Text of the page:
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            The oxylipin signal jasmonic acid is activated by an enzyme that conjugates it to isoleucine in Arabidopsis.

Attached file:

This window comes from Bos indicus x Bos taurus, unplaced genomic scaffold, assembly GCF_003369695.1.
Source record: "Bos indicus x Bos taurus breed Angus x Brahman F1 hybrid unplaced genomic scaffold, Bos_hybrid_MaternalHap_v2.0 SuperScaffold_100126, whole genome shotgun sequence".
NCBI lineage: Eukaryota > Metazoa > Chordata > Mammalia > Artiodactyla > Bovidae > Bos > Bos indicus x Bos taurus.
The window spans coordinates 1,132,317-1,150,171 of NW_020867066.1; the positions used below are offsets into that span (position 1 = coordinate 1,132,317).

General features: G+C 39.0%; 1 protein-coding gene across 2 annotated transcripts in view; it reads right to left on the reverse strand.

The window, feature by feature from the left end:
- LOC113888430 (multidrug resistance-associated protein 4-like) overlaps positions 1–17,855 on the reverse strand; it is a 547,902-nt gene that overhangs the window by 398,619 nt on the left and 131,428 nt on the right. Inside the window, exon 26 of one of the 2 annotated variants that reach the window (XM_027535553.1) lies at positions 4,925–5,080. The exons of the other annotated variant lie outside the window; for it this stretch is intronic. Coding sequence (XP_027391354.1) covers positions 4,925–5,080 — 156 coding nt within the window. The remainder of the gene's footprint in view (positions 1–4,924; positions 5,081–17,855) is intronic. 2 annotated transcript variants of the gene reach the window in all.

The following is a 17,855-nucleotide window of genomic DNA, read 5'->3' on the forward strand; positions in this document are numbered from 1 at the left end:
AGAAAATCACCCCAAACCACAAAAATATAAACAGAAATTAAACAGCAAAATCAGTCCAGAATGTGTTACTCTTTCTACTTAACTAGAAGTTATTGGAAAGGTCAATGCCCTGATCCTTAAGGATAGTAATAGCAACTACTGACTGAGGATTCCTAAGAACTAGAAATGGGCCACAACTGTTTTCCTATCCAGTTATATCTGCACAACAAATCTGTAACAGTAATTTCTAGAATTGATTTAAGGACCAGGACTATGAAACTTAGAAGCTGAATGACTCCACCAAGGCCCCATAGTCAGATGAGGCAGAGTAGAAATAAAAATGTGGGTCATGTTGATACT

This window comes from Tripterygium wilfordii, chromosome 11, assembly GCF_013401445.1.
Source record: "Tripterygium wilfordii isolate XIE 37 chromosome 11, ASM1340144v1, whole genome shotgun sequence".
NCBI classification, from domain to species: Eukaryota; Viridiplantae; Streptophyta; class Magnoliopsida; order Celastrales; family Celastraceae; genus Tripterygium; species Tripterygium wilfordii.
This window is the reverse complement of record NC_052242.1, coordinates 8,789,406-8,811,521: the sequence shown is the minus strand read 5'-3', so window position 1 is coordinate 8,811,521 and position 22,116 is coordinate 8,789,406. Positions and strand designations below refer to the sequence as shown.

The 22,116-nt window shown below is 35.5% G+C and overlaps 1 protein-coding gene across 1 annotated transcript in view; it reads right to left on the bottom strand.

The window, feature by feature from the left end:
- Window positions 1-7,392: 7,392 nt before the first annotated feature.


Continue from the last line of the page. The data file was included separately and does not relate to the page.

Despite its importance in a variety of plant defense responses, our understanding of how jasmonic acid (JA) functions at the biochemical level is limited. Several amino acid conjugates of JA were tested for their ability to complement the JA-insensitive Arabidopsis thaliana mutant jar1-1. Unlike free JA, JA-Ile inhibited root growth in jar1-1 to the same extent as in the wild type, whereas JA-Val, JA-Leu, and JA-Phe were ineffective inhibitors in both genotypes. Thin-layer chromatography and gas chromatography-mass spectrometry (GC-MS) analysis of products produced in vitro by recombinant JAR1 demonstrated that this enzyme forms JA-amido conjugates with several amino acids, including JA-Ile. JA-Val, -Leu, -Ile, and -Phe were each quantified in Arabidopsis seedlings by GC-MS. JA-Ile was found at 29.6 pmole g(-1) fresh weight (FW) in the wild type but was more than sevenfold lower in two jar1 alleles. JA-Leu, -Val, and -Phe were present at only low levels in both genotypes. Expression of wild-type JAR1 in transgenic jar1-1 plants restored sensitivity to JA and elevated JA-Ile to the same level as in the wild type. The ethylene precursor 1-aminocyclopropane-1-carboxylic acid (ACC) conjugated to JA was also found in plant tissue at 18.4 pmole g(-1) FW. JA-ACC was determined not be an effective jasmonate root inhibitor, and surprisingly, was twofold higher in the mutants than in the wild type. This suggests that another JA-conjugating enzyme(s) is present in Arabidopsis. Synthesis of JA-ACC might provide a mechanism to coregulate the availability of JA and ACC for conversion to the active hormones JA-Ile and ethylene, respectively. We conclude that JAR1 is a JA-amino synthetase that is required to activate JA for optimal signaling in Arabidopsis. Plant hormone activation by conjugation to amino acids and the enzymes involved in their formation were previously unknown.